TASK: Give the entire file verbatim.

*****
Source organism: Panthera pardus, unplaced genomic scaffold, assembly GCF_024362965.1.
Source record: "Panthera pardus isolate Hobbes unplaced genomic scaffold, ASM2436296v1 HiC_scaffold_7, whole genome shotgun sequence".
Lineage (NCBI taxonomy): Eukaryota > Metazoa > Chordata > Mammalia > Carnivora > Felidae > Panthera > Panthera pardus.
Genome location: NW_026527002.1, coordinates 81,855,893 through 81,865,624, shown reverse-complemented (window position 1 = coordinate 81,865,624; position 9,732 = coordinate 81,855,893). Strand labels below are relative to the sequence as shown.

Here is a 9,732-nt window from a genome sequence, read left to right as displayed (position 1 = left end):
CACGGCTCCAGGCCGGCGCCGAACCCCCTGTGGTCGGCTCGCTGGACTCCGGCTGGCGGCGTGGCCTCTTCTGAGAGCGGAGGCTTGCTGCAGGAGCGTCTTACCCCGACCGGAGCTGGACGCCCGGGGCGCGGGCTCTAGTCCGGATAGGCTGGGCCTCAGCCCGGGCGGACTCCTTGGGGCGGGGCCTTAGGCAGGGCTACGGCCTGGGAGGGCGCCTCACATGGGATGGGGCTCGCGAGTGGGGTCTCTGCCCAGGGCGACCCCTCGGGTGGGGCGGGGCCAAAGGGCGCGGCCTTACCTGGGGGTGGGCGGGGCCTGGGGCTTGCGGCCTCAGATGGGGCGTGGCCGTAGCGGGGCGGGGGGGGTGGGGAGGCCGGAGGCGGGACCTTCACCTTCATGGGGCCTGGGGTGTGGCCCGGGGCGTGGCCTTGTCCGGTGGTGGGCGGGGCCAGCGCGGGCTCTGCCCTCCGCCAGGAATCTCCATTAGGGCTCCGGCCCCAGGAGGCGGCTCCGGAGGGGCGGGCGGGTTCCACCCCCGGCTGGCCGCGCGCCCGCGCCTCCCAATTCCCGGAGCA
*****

Source organism: Panthera pardus, unplaced genomic scaffold, assembly GCF_024362965.1.
Source record: "Panthera pardus isolate Hobbes unplaced genomic scaffold, ASM2436296v1 HiC_scaffold_7, whole genome shotgun sequence".
Lineage (NCBI taxonomy): Eukaryota > Metazoa > Chordata > Mammalia > Carnivora > Felidae > Panthera > Panthera pardus.
Genome location: NW_026527002.1, coordinates 81,855,893 through 81,865,624, shown reverse-complemented (window position 1 = coordinate 81,865,624; position 9,732 = coordinate 81,855,893). Strand labels below are relative to the sequence as shown.

Here is a 9,732-nt window from a genome sequence, read left to right as displayed (position 1 = left end):
CACGGCTCCAGGCCGGCGCCGAACCCCCTGTGGTCGGCTCGCTGGACTCCGGCTGGCGGCGTGGCCTCTTCTGAGAGCGGAGGCTTGCTGCAGGAGCGTCTTACCCCGACCGGAGCTGGACGCCCGGGGCGCGGGCTCTAGTCCGGATAGGCTGGGCCTCAGCCCGGGCGGACTCCTTGGGGCGGGGCCTTAGGCAGGGCTACGGCCTGGGAGGGCGCCTCACATGGGATGGGGCTCGCGAGTGGGGTCTCTGCCCAGGGCGACCCCTCGGGTGGGGCGGGGCCAAAGGGCGCGGCCTTACCTGGGGGTGGGCGGGGCCTGGGGCTTGCGGCCTCAGATGGGGCGTGGCCGTAGCGGGGCGGGGGGGGTGGGGAGGCCGGAGGCGGGACCTTCACCTTCATGGGGCCTGGGGTGTGGCCCGGGGCGTGGCCTTGTCCGGTGGTGGGCGGGGCCAGCGCGGGCTCTGCCCTCCGCCAGGAATCTCCATTAGGGCTCCGGCCCCAGGAGGCGGCTCCGGAGGGGCGGGCGGGTTCCACCCCCGGCTGGCCGCGCGCCCGCGCCTCCCAATTCCCGGAGCA